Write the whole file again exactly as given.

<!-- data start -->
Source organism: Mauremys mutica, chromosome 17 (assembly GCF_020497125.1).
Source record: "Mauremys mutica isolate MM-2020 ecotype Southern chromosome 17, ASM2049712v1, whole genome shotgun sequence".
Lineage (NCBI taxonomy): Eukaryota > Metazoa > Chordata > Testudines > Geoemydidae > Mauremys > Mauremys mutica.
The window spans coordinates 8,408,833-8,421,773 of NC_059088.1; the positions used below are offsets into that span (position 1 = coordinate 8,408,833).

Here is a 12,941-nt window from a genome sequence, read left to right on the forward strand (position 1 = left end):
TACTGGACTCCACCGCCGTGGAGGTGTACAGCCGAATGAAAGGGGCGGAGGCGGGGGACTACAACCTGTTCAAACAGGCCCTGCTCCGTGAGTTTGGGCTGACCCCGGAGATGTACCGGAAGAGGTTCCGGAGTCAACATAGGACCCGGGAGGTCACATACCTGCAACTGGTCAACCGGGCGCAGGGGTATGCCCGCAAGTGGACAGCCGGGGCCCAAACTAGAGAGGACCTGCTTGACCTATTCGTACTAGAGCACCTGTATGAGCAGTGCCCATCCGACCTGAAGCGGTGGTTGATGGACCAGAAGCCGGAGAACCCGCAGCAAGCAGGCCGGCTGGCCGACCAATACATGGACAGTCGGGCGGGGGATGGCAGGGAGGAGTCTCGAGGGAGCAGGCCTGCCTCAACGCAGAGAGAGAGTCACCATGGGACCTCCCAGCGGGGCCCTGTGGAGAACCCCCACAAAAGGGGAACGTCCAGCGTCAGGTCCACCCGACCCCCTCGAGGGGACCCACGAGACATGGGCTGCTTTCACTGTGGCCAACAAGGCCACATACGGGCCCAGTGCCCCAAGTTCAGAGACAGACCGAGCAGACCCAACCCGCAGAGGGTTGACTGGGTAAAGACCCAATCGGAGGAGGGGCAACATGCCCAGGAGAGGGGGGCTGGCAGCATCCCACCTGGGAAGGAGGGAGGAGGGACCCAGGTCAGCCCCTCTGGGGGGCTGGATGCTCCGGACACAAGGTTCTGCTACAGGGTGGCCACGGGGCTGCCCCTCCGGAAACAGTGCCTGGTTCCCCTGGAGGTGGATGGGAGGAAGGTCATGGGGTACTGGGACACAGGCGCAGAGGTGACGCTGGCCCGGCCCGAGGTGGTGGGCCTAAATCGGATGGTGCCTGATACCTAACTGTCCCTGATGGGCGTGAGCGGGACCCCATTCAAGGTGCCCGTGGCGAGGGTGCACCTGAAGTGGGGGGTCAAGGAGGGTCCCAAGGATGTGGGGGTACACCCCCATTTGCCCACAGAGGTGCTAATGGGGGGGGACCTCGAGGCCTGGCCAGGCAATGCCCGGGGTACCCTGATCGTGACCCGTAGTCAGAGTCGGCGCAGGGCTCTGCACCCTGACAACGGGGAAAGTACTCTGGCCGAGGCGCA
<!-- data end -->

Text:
Source organism: Mauremys mutica, chromosome 17 (assembly GCF_020497125.1).
Source record: "Mauremys mutica isolate MM-2020 ecotype Southern chromosome 17, ASM2049712v1, whole genome shotgun sequence".
Lineage (NCBI taxonomy): Eukaryota > Metazoa > Chordata > Testudines > Geoemydidae > Mauremys > Mauremys mutica.
The window spans coordinates 8,408,833-8,421,773 of NC_059088.1; the positions used below are offsets into that span (position 1 = coordinate 8,408,833).

Here is a 12,941-nt window from a genome sequence, read left to right on the forward strand (position 1 = left end):
TACTGGACTCCACCGCCGTGGAGGTGTACAGCCGAATGAAAGGGGCGGAGGCGGGGGACTACAACCTGTTCAAACAGGCCCTGCTCCGTGAGTTTGGGCTGACCCCGGAGATGTACCGGAAGAGGTTCCGGAGTCAACATAGGACCCGGGAGGTCACATACCTGCAACTGGTCAACCGGGCGCAGGGGTATGCCCGCAAGTGGACAGCCGGGGCCCAAACTAGAGAGGACCTGCTTGACCTATTCGTACTAGAGCACCTGTATGAGCAGTGCCCATCCGACCTGAAGCGGTGGTTGATGGACCAGAAGCCGGAGAACCCGCAGCAAGCAGGCCGGCTGGCCGACCAATACATGGACAGTCGGGCGGGGGATGGCAGGGAGGAGTCTCGAGGGAGCAGGCCTGCCTCAACGCAGAGAGAGAGTCACCATGGGACCTCCCAGCGGGGCCCTGTGGAGAACCCCCACAAAAGGGGAACGTCCAGCGTCAGGTCCACCCGACCCCCTCGAGGGGACCCACGAGACATGGGCTGCTTTCACTGTGGCCAACAAGGCCACATACGGGCCCAGTGCCCCAAGTTCAGAGACAGACCGAGCAGACCCAACCCGCAGAGGGTTGACTGGGTAAAGACCCAATCGGAGGAGGGGCAACATGCCCAGGAGAGGGGGGCTGGCAGCATCCCACCTGGGAAGGAGGGAGGAGGGACCCAGGTCAGCCCCTCTGGGGGGCTGGATGCTCCGGACACAAGGTTCTGCTACAGGGTGGCCACGGGGCTGCCCCTCCGGAAACAGTGCCTGGTTCCCCTGGAGGTGGATGGGAGGAAGGTCATGGGGTACTGGGACACAGGCGCAGAGGTGACGCTGGCCCGGCCCGAGGTGGTGGGCCTAAATCGGATGGTGCCTGATACCTAACTGTCCCTGATGGGCGTGAGCGGGACCCCATTCAAGGTGCCCGTGGCGAGGGTGCACCTGAAGTGGGGGGTCAAGGAGGGTCCCAAGGATGTGGGGGTACACCCCCATTTGCCCACAGAGGTGCTAATGGGGGGGGACCTCGAGGCCTGGCCAGGCAATGCCCGGGGTACCCTGATCGTGACCCGTAGTCAGAGTCGGCGCAGGGCTCTGCACCCTGACAACGGGGAAAGTACTCTGGCCGAGGCGCA